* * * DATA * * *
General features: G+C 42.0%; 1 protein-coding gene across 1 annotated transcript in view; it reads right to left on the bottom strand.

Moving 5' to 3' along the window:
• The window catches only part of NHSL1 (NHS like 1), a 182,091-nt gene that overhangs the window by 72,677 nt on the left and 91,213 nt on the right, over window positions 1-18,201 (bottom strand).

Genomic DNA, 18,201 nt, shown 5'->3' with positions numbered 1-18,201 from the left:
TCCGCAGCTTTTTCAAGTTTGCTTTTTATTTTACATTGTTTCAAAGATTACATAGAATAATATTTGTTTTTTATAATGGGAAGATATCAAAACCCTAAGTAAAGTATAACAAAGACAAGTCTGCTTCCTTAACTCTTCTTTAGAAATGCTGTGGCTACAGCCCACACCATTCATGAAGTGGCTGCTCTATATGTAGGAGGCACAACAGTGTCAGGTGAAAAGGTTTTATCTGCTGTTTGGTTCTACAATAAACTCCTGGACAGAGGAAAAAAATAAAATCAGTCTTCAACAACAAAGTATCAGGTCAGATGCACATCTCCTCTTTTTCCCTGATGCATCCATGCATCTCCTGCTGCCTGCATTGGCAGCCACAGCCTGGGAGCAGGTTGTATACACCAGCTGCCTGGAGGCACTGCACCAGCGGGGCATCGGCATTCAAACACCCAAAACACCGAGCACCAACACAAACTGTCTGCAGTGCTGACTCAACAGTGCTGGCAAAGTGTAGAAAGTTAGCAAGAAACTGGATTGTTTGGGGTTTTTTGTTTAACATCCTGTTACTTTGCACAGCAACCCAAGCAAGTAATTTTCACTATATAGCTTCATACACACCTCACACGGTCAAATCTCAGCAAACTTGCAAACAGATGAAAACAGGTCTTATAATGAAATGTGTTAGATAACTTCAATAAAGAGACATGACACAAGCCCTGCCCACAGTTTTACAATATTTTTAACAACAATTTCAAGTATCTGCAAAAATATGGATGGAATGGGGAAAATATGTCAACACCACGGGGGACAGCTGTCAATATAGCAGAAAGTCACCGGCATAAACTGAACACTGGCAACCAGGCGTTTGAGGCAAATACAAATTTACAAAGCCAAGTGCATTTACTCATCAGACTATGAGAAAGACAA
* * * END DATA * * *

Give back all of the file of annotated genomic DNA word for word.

General features: G+C 42.0%; 1 protein-coding gene across 1 annotated transcript in view; it reads right to left on the bottom strand.

Moving 5' to 3' along the window:
• The window catches only part of NHSL1 (NHS like 1), a 182,091-nt gene that overhangs the window by 72,677 nt on the left and 91,213 nt on the right, over window positions 1-18,201 (bottom strand).

Genomic DNA, 18,201 nt, shown 5'->3' with positions numbered 1-18,201 from the left:
TCCGCAGCTTTTTCAAGTTTGCTTTTTATTTTACATTGTTTCAAAGATTACATAGAATAATATTTGTTTTTTATAATGGGAAGATATCAAAACCCTAAGTAAAGTATAACAAAGACAAGTCTGCTTCCTTAACTCTTCTTTAGAAATGCTGTGGCTACAGCCCACACCATTCATGAAGTGGCTGCTCTATATGTAGGAGGCACAACAGTGTCAGGTGAAAAGGTTTTATCTGCTGTTTGGTTCTACAATAAACTCCTGGACAGAGGAAAAAAATAAAATCAGTCTTCAACAACAAAGTATCAGGTCAGATGCACATCTCCTCTTTTTCCCTGATGCATCCATGCATCTCCTGCTGCCTGCATTGGCAGCCACAGCCTGGGAGCAGGTTGTATACACCAGCTGCCTGGAGGCACTGCACCAGCGGGGCATCGGCATTCAAACACCCAAAACACCGAGCACCAACACAAACTGTCTGCAGTGCTGACTCAACAGTGCTGGCAAAGTGTAGAAAGTTAGCAAGAAACTGGATTGTTTGGGGTTTTTTGTTTAACATCCTGTTACTTTGCACAGCAACCCAAGCAAGTAATTTTCACTATATAGCTTCATACACACCTCACACGGTCAAATCTCAGCAAACTTGCAAACAGATGAAAACAGGTCTTATAATGAAATGTGTTAGATAACTTCAATAAAGAGACATGACACAAGCCCTGCCCACAGTTTTACAATATTTTTAACAACAATTTCAAGTATCTGCAAAAATATGGATGGAATGGGGAAAATATGTCAACACCACGGGGGACAGCTGTCAATATAGCAGAAAGTCACCGGCATAAACTGAACACTGGCAACCAGGCGTTTGAGGCAAATACAAATTTACAAAGCCAAGTGCATTTACTCATCAGACTATGAGAAAGACAA